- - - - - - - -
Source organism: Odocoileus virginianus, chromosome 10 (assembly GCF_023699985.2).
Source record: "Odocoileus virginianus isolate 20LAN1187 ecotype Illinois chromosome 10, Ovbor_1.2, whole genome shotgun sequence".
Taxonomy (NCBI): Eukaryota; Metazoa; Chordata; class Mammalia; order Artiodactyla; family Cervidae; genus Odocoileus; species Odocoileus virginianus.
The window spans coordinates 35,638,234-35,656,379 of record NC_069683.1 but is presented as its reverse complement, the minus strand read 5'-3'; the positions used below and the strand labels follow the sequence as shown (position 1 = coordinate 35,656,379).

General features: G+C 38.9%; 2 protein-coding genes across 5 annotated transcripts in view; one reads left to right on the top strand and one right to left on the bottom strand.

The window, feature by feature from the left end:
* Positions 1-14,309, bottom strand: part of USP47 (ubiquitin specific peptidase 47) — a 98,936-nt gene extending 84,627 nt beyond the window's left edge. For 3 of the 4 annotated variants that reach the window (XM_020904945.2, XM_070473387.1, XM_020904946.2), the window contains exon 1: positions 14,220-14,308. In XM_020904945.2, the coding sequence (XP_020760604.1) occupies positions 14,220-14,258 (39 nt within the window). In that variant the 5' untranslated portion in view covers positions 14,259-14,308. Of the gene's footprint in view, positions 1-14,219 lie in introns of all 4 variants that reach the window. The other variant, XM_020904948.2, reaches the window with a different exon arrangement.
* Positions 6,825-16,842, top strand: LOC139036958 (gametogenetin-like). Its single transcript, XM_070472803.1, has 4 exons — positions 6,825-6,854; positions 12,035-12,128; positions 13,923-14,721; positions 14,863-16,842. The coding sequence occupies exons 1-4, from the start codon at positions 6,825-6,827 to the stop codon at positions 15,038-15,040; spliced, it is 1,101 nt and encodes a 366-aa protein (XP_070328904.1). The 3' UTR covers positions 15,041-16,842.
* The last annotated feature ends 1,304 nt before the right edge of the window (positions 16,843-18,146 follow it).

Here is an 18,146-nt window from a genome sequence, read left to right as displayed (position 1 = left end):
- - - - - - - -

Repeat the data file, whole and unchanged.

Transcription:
Source organism: Odocoileus virginianus, chromosome 10 (assembly GCF_023699985.2).
Source record: "Odocoileus virginianus isolate 20LAN1187 ecotype Illinois chromosome 10, Ovbor_1.2, whole genome shotgun sequence".
Taxonomy (NCBI): Eukaryota; Metazoa; Chordata; class Mammalia; order Artiodactyla; family Cervidae; genus Odocoileus; species Odocoileus virginianus.
The window spans coordinates 35,638,234-35,656,379 of record NC_069683.1 but is presented as its reverse complement, the minus strand read 5'-3'; the positions used below and the strand labels follow the sequence as shown (position 1 = coordinate 35,656,379).

General features: G+C 38.9%; 2 protein-coding genes across 5 annotated transcripts in view; one reads left to right on the top strand and one right to left on the bottom strand.

The window, feature by feature from the left end:
* Positions 1-14,309, bottom strand: part of USP47 (ubiquitin specific peptidase 47) — a 98,936-nt gene extending 84,627 nt beyond the window's left edge. For 3 of the 4 annotated variants that reach the window (XM_020904945.2, XM_070473387.1, XM_020904946.2), the window contains exon 1: positions 14,220-14,308. In XM_020904945.2, the coding sequence (XP_020760604.1) occupies positions 14,220-14,258 (39 nt within the window). In that variant the 5' untranslated portion in view covers positions 14,259-14,308. Of the gene's footprint in view, positions 1-14,219 lie in introns of all 4 variants that reach the window. The other variant, XM_020904948.2, reaches the window with a different exon arrangement.
* Positions 6,825-16,842, top strand: LOC139036958 (gametogenetin-like). Its single transcript, XM_070472803.1, has 4 exons — positions 6,825-6,854; positions 12,035-12,128; positions 13,923-14,721; positions 14,863-16,842. The coding sequence occupies exons 1-4, from the start codon at positions 6,825-6,827 to the stop codon at positions 15,038-15,040; spliced, it is 1,101 nt and encodes a 366-aa protein (XP_070328904.1). The 3' UTR covers positions 15,041-16,842.
* The last annotated feature ends 1,304 nt before the right edge of the window (positions 16,843-18,146 follow it).

Here is an 18,146-nt window from a genome sequence, read left to right as displayed (position 1 = left end):